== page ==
The State Liberals will end the practice of Government Ministers having long boozy lunches at the taxpayers’ expense with a strict new policy on who pays for alcohol consumed by Ministers, their staff and guests.
Ministers spending taxpayers’ money on alcohol for themselves, their staff, public servants and guests will end under a Marshall Liberal Government.
Similar restrictions will also apply to ministerial staff spending taxpayers’ money on alcohol.
“We have had the obscene situation where Labor Ministers and their staff have indulged in expensive bottles of wine during cosy dinners that have nothing to do with government business,” said Shadow Treasurer Rob Lucas.
“Labor Minister Leon Bignell charged taxpayers $100 for a bottle of Argentinian wine during a dinner with his own staff member as part of a $150,000 bill for ministerial travel in a single year.
“Treasurer Koutsantonis was embarrassed into repaying $1000 from a spending splurge on lunches and dinners soon after he became a Minister.
“We also have seen the example of taxpayers paying $29 for glasses of Moet at 2.00am in New York nightclubs for guests of former Treasurer Kevin Foley.
“The excesses of the Weatherill Labor Government will not continue under a Marshall Liberal Government.
“A Marshall Liberal Government will also ban officials of political parties from undertaking government lobbying in South Australia.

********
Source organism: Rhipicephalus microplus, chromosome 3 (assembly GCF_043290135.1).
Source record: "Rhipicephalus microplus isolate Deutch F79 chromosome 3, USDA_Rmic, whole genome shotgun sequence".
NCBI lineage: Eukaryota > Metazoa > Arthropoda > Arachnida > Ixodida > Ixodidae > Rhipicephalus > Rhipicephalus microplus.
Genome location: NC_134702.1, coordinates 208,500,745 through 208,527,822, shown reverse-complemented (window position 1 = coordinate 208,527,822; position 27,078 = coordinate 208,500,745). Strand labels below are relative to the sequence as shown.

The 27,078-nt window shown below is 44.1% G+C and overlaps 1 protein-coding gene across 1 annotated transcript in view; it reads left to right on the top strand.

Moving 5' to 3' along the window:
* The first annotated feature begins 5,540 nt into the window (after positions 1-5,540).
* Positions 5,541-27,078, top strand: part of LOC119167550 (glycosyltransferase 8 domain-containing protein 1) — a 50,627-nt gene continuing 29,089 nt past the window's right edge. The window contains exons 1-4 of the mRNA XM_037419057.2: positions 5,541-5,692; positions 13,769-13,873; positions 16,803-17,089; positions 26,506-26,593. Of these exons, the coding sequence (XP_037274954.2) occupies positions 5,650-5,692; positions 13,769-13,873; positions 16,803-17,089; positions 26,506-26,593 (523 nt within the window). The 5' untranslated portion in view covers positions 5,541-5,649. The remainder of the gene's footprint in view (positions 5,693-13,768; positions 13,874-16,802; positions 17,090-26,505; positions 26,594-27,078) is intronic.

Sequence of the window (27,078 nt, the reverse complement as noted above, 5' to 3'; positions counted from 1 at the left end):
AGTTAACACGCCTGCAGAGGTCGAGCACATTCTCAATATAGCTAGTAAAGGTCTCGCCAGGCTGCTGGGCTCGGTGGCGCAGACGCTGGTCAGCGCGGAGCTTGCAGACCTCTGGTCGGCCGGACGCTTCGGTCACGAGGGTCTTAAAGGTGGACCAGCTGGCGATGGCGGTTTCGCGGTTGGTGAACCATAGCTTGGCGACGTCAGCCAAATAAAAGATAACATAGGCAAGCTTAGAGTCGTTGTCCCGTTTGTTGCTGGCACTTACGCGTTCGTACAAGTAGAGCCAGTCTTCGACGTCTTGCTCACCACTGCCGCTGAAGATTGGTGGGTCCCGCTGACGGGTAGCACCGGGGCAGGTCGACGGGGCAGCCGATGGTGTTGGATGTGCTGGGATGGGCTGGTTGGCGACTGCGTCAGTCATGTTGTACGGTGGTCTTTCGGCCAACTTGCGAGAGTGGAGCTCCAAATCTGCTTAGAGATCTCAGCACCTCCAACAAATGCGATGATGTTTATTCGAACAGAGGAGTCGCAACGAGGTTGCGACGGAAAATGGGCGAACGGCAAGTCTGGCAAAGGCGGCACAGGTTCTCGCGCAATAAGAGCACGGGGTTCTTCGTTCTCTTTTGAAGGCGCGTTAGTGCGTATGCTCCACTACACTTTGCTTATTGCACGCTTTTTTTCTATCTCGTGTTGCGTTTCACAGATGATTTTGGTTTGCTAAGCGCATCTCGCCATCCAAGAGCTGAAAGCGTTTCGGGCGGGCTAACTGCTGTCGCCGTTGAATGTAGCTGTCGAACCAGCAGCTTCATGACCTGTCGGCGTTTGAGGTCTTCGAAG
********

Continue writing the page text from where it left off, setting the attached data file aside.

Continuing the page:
“We will amend the Lobbyists Act 2015 to prevent any office bearer of the state governing body of a registered political party or an associated entity such as a union from becoming a registered lobbyist in South Australia.
“Our prohibition will make it clear that a person can be an official of a political party or a lobbyist, but not both.
“A Marshall Liberal Government will raise the bar substantially on Government accountability and transparency issues.”
Our agenda for open and accountable government will include:
• Ministerial accountability;
• Banning political party officials from being government lobbyists;
• Stricter rules for ministerial / ministerial staff spending on alcohol;
• Ensuring Ministers provide prompt answers to parliamentary questions;
• ICAC – access to Cabinet documents;
• More extensive powers for the Independent Commissioner Against Corruption;
• Greater transparency in the awarding of major government contracts;
• Ensuring more effective protection to journalists and their sources;
• Regular public disclosure of costs of government advertising and strict controls to prevent abuse of taxpayers’ money;
• Consultants / Contractors, and
• Ministerial overseas trips.